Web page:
Sales Insights January/February 2021

August 18th, 2021 by Nathan Hobbs

The S.A.L.E.S. System: From Objection to Close

By Dave Yoho

A price objection is a statement by your prospect that he or she needs to know more before making a purchase. We believe these objections are a sign of interest. However, an objection doesn’t usually come out sounding like a polite request for additional information. As such, it’s important to remember that, when they do arise, they’re usually sincere and will delay a purchase until the objection is resolved.

Unfortunately, price objections are also the most misunderstood statements a prospect makes. For this reason, average salespeople view them as obstacles to a sale and fail to accept responsibility for the end result, whereas a professional sees objections as pathways to a sale, typically selling more than their counterparts. There is a saying in our industry: “A customer will continue to shop around until they encounter a strong salesperson.”

Handling objections can either be made easier or more difficult, depending on how well you’ve convinced your customer through the following:
• Confidence in what you are presenting and your control of the sales process;
• Knowledge of the industry, your company and its products and services;
• Preparation demonstrated by a professional presentation;
• Their need and desire for your product (which is defined by the quality of your presentation); and
• Your ability to listen to their needs, wants and desires, while demonstrating empathy and understanding.

Your confidence, knowledge and ability to maintain rapport is critical. Leave any of these components out and the close will become more difficult or has the potential to be perceived as “high pressure.” In this case, the customer will feel like they are being sold instead of being put in a position to buy. If you handle objections by using a structured system, you increase your chances of selling more contracts.

S.A.L.E.S. is an acronym that stands for:

Silence: This is the first step in handling your prospect’s objection. Pause for four to six seconds after they state an excuse or objection. Remaining silent gives you time to think about what you just heard and—most importantly—the customer might begin talking again, solving their own objection.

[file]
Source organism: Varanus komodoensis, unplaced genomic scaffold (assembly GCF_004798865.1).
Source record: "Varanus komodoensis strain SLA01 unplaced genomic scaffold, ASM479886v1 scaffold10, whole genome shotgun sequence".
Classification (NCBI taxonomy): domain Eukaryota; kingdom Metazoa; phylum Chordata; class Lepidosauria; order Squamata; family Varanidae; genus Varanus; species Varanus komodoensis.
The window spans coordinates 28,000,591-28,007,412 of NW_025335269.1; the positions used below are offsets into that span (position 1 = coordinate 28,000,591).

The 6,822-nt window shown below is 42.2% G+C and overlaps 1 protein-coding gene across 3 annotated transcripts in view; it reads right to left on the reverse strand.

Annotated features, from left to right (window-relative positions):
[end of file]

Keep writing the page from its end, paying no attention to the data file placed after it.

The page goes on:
Affirm: After you pause, affirm by saying, “I understand” or “I appreciate your concerns.” Affirmations frequently disarm your prospect because most customers are expecting an argument or a defensive rebuttal. By pausing, listening and affirming, you put yourself in the place of your prospect, showing empathy.

Layer: Asking, “Why is that?” or “Why do you feel that way?” provides another layer of communication. In many cases, this will lead you closer to uncovering critical information about how the prospect feels.

Eliminate: Once they have given you the next layer, isolate and eliminate that objection to avoid another from being raised, by asking, “Other than that, is there anything else standing in the way of you owning and enjoying these [doors and/or windows]?”

Solve: This is where it is up to you as the sales professional to deal with their answer. Was it money, timing or a deposit? There is rarely an objection of any kind that can’t be overcome by the S.A.L.E.S. method for closing.

By understanding objections and utilizing a system to isolate what’s standing in the way, you will better position yourself to sell the “one more” deal you’re not getting.

Dave Yoho is president of business consulting firm Dave Yoho Associates.

To view the laid-in version of this article in our digital edition, CLICK HERE.


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